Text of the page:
The increased focus on family — rather than just making the series' bombastic action set pieces even bigger — is one of many things the developers are bringing along from their last big title, the post-apocalyptic masterpiece The Last of Us. And of course, the game is also a chance for Naughty Dog to distill everything its learned from the entire Uncharted series.
When last we left Nathan Drake, he was hanging up his holster and settling down for married life with his longtime love interest Elena Fisher. The decision to aim for a safe and normal situation, rather than the life of a globe-trotting, reckless adventurer, was the emotional crux of Uncharted 3. Whatever gets him back into action would have to be something truly special, and the reappearance of his brother Samuel, once thought dead, certainly fits the bill. Sam drags Nate to Madagascar in the search of -- what else? -- buried treasure. This time it's a quest to find the lost spoils of British pirate Henry Every.
For those not up to speed with their naval history, Every was one of the most notorious pirates to sail the seas. His exploits, including one raid on a Mughal Empire ship that netted jewels and valuables worth around £600,000 at the time, made Every the subject of the first worldwide manhunt. He supposedly escaped capture with most of his treasure, which would have been a tempting target for experienced thieves like the Drakes.
"Everything we do is based on history," said co-writer Josh Scherr. "But we veer away from it when it suits our needs, or makes certain aspects of the story cooler." Supernatural elements aren't unusual for an the Uncharted series, so you can expect the developers to take plenty of liberties with Every's story. This time around, Scherr says, they're also focusing more heavily on the idea that every treasure has its cost.
The first thing you'll notice about Uncharted 4? It's simply gorgeous -- it's a significant leap beyond the last game, with huge vistas and seemingly endless draw distances. There's more detail in character models and environments than ever before (pay close attention how light passes through transparent surfaces). It's also pretty clear that the developers spent plenty of time refining its physics engine. Just about everything in the game reacts to other objects (smash a baddie into a table, and expect everything on top to fall realistically).
The single player campaign runs at 30 frames per second, which will probably let down gamers expecting the silkiness of 60FPS visuals, but wasn't much of an issue while I was playing. Thanks to the vastly improved graphics, Uncharted 4 also handles its cinematic scenes with its in-game engine, which makes the transition to those scenes from gameplay much smoother. There's an overall polish to the game that many other PlayStation 4 titles don't have. The developers had a bit of a leg up with the PS4's hardware after porting The Last of Us Remastered a few years ago, Scherr says.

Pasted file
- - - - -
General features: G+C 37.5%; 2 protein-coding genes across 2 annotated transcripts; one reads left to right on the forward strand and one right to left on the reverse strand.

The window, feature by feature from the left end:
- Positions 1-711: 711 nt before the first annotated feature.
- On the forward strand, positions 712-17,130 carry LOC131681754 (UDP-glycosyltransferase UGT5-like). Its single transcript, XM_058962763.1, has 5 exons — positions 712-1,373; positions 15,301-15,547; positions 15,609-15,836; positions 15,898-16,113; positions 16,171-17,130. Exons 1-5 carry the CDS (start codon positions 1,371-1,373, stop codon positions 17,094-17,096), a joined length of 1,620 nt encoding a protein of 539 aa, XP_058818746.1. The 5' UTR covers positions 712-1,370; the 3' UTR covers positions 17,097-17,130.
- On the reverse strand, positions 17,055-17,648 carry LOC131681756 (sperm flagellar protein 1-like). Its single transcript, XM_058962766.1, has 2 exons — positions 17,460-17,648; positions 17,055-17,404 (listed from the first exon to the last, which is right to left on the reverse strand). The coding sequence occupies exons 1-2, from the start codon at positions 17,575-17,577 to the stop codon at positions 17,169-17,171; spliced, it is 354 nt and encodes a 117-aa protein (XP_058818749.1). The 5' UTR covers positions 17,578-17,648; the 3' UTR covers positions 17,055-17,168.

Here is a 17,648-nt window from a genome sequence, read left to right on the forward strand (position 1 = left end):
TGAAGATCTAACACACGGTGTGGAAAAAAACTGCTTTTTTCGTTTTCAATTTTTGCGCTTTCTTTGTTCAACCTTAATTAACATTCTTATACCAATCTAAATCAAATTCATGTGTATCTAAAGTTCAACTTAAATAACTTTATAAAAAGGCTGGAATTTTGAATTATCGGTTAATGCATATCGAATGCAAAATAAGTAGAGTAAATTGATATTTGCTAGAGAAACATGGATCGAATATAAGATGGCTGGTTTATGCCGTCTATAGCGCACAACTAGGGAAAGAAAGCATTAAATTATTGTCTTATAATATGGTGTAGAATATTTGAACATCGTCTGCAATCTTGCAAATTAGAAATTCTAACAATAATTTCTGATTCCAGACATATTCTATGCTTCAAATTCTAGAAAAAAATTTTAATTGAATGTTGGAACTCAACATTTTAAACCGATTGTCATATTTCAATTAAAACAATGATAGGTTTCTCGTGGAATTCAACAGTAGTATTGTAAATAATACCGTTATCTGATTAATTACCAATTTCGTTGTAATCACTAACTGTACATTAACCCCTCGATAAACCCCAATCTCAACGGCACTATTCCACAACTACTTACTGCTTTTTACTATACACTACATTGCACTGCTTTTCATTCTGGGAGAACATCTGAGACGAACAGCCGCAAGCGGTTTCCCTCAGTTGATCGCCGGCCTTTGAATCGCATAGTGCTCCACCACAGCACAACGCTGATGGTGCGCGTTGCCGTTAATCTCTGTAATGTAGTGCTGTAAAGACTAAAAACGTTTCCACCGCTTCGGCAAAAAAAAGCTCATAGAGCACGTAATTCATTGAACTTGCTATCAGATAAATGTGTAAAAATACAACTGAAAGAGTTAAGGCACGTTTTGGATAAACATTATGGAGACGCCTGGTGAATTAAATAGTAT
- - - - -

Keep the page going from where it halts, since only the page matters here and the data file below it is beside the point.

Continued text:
The game's environments are significantly larger than previous entries, though they're certainly not big enough to qualify it as an "open world" title. You're still typically headed to a single destination, but this time around there are usually several ways to get there.
You'll also get a 4X4 truck (Naughty Dog can't legally call it a Jeep) to traverse the larger stages. It didn't take long to get the hang of driving it, but I quickly learned to hate trudging through wet mud (though the liquid effects on the truck look great). There's also a winch located on the front of the truck, which you'll use to bring it up rough terrain (or in some cases, even take down large objects).
Unfortunately, I didn't get to explore much of the story in my brief hands-on time with the game. But I was glad to see that Naughty Dog revamped some of the clunkier elements of Uncharted's mechanics. Stealth isn't something the series handled very well in the past -- Drake has always been about about going in guns blazing -- but now you can hide in some areas of the environment, like tall grass, and an indicator tracks if enemies are aware of your presence.
You're also no longer out of luck if you mistakenly start a firefight, since you can hide and return to stealth mode if you need a breather. You can even mark enemies after spotting them, which allows you to keep track of them when they're out of sight.
It would be hard to mistake Uncharted 4 for the methodical, stealthier gameplay from The Last of Us, but Naughty Dog clearly brought over some of that game's ideas. No, you can't brutally shiv anyone, but you can still sneak up on enemies and take them down silently. In some cases, you can also avoid confronting enemies entirely.
Although the Uncharted series has always emphasized gunplay, it's also been criticized for feeling a bit too loose when it comes to shooting. Nathan Drake isn't a highly trained killer like Metal Gear Solid's Snake, so perhaps that makes sense. Uncharted 4 doesn't change up the series' formula much, but aiming at enemies feels a bit more precise now. Popping out of cover to take down a slew of bloodthirsty baddies was also far more fluid, partially due to the improved character animation.
Even the mere act of climbing got a revamp. Instead of recklessly jumping across handholds and ledges, Drake now moves more intelligently. He looks like someone who actually knows how to scale a wall, and the entire process of moving him around simply felt smoother and less video gamey.
Amid the shootouts, explosions and car chases, we can also expect a surprising new addition to Uncharted 4: quiet moments. Scherr says the Naughty Dog team has learned a lot about the ebb and flow of narrative over the years. The Last of Us, in particular, taught them the importance of slowing things down for smaller character moments. Perhaps this time, someone will have a chance to stop, take a breather and show Drake how to properly tuck in his shirt.